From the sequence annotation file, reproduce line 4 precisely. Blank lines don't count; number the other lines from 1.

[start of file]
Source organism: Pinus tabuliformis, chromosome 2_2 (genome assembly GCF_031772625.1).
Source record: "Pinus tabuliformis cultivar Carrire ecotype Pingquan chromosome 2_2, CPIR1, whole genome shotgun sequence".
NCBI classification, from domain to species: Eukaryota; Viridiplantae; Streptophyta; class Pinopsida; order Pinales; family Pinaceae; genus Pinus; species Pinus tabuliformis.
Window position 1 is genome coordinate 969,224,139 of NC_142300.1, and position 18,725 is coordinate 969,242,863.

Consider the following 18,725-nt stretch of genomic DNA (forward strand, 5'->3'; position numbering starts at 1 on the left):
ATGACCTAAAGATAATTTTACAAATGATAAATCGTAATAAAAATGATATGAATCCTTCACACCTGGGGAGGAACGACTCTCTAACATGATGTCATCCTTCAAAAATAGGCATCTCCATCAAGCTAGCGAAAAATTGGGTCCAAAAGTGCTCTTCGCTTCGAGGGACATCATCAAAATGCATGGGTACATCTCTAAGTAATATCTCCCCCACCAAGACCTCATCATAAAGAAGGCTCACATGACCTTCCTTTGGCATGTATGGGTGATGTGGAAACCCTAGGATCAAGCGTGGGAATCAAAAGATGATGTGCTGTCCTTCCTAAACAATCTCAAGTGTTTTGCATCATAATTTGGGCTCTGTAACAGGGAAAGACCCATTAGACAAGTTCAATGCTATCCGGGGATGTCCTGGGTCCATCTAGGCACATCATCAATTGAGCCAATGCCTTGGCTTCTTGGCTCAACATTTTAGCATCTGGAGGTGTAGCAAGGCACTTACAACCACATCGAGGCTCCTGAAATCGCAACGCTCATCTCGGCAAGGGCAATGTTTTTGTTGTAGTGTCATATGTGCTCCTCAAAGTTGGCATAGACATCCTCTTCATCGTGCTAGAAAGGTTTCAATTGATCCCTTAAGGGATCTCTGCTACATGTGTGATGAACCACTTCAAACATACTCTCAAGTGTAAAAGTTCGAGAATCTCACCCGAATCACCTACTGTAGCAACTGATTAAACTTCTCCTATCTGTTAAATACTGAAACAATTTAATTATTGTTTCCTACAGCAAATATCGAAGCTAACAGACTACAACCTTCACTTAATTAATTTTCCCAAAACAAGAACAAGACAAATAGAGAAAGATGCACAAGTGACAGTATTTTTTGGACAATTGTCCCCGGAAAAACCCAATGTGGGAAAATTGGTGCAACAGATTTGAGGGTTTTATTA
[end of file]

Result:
Window position 1 is genome coordinate 969,224,139 of NC_142300.1, and position 18,725 is coordinate 969,242,863.